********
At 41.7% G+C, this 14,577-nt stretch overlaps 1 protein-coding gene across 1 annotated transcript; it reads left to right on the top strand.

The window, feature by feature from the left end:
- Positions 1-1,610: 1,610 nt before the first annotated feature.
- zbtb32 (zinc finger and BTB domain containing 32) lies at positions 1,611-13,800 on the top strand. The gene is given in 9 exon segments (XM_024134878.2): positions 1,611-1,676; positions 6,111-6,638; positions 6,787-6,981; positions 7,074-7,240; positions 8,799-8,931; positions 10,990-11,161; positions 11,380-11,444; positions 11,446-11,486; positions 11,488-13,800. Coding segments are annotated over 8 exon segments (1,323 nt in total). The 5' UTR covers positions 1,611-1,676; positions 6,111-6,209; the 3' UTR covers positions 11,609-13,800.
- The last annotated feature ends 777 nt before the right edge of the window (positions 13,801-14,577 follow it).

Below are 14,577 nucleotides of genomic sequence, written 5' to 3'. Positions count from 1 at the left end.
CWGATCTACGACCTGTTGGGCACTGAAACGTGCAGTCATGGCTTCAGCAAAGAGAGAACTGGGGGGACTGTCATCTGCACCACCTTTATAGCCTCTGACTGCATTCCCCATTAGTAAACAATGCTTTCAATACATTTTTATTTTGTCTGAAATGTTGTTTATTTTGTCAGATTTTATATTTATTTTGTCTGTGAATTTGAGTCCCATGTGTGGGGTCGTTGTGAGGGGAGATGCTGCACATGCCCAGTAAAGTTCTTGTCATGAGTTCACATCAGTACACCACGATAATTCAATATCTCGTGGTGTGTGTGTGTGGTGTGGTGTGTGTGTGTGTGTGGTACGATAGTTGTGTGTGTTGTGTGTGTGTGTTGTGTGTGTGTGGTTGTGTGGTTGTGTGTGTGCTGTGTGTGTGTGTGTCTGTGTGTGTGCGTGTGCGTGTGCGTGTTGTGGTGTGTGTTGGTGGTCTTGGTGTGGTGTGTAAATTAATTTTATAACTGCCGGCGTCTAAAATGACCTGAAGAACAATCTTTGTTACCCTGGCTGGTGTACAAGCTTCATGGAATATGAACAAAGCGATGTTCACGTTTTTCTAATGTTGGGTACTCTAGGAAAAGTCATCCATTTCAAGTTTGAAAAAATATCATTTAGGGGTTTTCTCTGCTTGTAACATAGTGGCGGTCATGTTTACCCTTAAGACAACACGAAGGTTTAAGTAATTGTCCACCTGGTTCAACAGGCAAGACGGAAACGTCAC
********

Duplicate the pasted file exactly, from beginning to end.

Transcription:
At 41.7% G+C, this 14,577-nt stretch overlaps 1 protein-coding gene across 1 annotated transcript; it reads left to right on the top strand.

The window, feature by feature from the left end:
- Positions 1-1,610: 1,610 nt before the first annotated feature.
- zbtb32 (zinc finger and BTB domain containing 32) lies at positions 1,611-13,800 on the top strand. The gene is given in 9 exon segments (XM_024134878.2): positions 1,611-1,676; positions 6,111-6,638; positions 6,787-6,981; positions 7,074-7,240; positions 8,799-8,931; positions 10,990-11,161; positions 11,380-11,444; positions 11,446-11,486; positions 11,488-13,800. Coding segments are annotated over 8 exon segments (1,323 nt in total). The 5' UTR covers positions 1,611-1,676; positions 6,111-6,209; the 3' UTR covers positions 11,609-13,800.
- The last annotated feature ends 777 nt before the right edge of the window (positions 13,801-14,577 follow it).

Below are 14,577 nucleotides of genomic sequence, written 5' to 3'. Positions count from 1 at the left end.
CWGATCTACGACCTGTTGGGCACTGAAACGTGCAGTCATGGCTTCAGCAAAGAGAGAACTGGGGGGACTGTCATCTGCACCACCTTTATAGCCTCTGACTGCATTCCCCATTAGTAAACAATGCTTTCAATACATTTTTATTTTGTCTGAAATGTTGTTTATTTTGTCAGATTTTATATTTATTTTGTCTGTGAATTTGAGTCCCATGTGTGGGGTCGTTGTGAGGGGAGATGCTGCACATGCCCAGTAAAGTTCTTGTCATGAGTTCACATCAGTACACCACGATAATTCAATATCTCGTGGTGTGTGTGTGTGGTGTGGTGTGTGTGTGTGTGTGGTACGATAGTTGTGTGTGTTGTGTGTGTGTGTTGTGTGTGTGTGGTTGTGTGGTTGTGTGTGTGCTGTGTGTGTGTGTGTCTGTGTGTGTGCGTGTGCGTGTGCGTGTTGTGGTGTGTGTTGGTGGTCTTGGTGTGGTGTGTAAATTAATTTTATAACTGCCGGCGTCTAAAATGACCTGAAGAACAATCTTTGTTACCCTGGCTGGTGTACAAGCTTCATGGAATATGAACAAAGCGATGTTCACGTTTTTCTAATGTTGGGTACTCTAGGAAAAGTCATCCATTTCAAGTTTGAAAAAATATCATTTAGGGGTTTTCTCTGCTTGTAACATAGTGGCGGTCATGTTTACCCTTAAGACAACACGAAGGTTTAAGTAATTGTCCACCTGGTTCAACAGGCAAGACGGAAACGTCAC